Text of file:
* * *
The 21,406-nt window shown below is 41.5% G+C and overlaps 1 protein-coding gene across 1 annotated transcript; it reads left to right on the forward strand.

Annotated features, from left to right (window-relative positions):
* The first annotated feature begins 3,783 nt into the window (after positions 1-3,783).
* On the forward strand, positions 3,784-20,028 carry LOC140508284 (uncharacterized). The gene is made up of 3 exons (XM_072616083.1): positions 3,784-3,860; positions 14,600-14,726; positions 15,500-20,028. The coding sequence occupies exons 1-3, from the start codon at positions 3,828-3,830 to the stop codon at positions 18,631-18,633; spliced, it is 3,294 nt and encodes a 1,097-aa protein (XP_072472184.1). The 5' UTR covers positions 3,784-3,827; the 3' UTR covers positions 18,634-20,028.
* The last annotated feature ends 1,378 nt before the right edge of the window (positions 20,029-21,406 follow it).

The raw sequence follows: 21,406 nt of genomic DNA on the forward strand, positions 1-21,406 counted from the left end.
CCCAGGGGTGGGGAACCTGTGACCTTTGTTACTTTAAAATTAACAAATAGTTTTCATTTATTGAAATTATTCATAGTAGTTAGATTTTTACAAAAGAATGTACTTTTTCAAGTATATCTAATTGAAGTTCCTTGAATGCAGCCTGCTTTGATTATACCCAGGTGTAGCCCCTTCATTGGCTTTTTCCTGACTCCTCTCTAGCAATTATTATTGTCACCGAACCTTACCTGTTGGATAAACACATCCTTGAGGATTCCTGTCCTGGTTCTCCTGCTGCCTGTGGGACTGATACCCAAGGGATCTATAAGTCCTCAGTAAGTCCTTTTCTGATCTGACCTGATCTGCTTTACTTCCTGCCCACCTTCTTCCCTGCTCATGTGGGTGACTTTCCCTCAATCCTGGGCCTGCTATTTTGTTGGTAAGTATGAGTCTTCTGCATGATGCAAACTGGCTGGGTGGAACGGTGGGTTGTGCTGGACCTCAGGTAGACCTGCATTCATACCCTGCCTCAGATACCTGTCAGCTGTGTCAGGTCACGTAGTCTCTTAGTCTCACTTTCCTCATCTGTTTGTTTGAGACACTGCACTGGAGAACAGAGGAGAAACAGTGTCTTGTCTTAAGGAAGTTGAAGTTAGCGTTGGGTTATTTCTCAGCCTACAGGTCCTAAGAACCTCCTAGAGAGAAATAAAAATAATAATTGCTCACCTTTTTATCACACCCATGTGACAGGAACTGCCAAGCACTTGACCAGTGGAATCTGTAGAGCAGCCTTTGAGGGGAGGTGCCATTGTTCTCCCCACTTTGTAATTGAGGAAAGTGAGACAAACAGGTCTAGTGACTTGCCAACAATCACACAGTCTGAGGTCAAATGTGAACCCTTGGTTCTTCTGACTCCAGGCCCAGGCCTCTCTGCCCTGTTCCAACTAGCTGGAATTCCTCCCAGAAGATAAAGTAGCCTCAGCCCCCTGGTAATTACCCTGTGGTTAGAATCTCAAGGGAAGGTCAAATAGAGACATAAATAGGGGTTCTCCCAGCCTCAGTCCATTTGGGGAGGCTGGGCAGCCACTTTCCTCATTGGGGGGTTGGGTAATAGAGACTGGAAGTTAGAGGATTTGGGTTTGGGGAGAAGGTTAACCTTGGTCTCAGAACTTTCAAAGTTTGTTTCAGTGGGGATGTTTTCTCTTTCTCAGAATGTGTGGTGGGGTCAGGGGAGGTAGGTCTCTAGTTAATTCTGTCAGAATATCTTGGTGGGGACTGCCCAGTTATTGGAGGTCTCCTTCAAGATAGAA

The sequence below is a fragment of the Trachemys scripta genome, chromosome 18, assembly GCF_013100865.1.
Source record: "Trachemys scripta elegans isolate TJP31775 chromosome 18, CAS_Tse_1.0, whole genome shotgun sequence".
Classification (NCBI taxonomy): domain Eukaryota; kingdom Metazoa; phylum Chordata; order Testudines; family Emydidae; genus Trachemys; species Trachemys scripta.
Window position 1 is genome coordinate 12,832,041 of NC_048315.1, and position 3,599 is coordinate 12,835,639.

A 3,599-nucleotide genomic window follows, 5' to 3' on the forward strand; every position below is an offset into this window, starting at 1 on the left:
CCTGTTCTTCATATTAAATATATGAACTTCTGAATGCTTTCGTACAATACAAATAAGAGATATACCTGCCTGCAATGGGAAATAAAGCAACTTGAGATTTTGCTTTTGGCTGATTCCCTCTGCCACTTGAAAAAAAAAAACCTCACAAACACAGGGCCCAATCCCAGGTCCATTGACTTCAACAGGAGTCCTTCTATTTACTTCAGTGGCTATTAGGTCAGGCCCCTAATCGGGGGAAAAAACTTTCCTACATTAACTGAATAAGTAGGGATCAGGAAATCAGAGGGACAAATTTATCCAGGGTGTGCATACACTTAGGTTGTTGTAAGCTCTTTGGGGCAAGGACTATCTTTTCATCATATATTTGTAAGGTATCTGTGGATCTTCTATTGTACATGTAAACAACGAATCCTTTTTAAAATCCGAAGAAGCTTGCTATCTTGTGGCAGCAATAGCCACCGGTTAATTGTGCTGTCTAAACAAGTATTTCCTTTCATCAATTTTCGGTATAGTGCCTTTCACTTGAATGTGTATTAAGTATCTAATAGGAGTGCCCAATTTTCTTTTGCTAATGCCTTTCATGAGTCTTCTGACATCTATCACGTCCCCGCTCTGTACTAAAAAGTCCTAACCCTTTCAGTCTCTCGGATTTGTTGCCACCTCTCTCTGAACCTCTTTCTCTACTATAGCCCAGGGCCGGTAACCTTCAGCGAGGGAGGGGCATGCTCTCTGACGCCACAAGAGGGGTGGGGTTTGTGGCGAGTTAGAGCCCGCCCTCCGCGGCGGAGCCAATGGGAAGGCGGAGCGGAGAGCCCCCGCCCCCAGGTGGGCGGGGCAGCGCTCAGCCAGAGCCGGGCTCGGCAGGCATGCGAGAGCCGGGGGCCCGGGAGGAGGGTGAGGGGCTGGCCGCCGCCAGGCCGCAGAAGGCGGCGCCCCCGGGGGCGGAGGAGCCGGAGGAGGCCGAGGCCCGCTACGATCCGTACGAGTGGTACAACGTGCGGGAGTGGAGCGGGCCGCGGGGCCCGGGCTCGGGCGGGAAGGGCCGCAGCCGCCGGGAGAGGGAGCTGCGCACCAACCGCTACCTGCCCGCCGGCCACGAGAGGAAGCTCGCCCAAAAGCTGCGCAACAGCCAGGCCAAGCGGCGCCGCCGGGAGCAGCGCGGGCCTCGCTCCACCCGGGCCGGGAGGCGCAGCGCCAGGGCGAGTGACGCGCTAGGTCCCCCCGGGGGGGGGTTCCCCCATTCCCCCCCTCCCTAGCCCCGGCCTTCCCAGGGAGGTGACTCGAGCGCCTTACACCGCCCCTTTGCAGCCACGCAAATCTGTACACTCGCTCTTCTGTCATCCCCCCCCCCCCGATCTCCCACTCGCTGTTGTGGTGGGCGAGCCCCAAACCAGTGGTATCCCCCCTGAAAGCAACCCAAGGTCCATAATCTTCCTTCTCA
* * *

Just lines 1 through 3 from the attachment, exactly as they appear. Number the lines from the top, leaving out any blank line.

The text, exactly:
The 21,406-nt window shown below is 41.5% G+C and overlaps 1 protein-coding gene across 1 annotated transcript; it reads left to right on the forward strand.

Annotated features, from left to right (window-relative positions):
* The first annotated feature begins 3,783 nt into the window (after positions 1-3,783).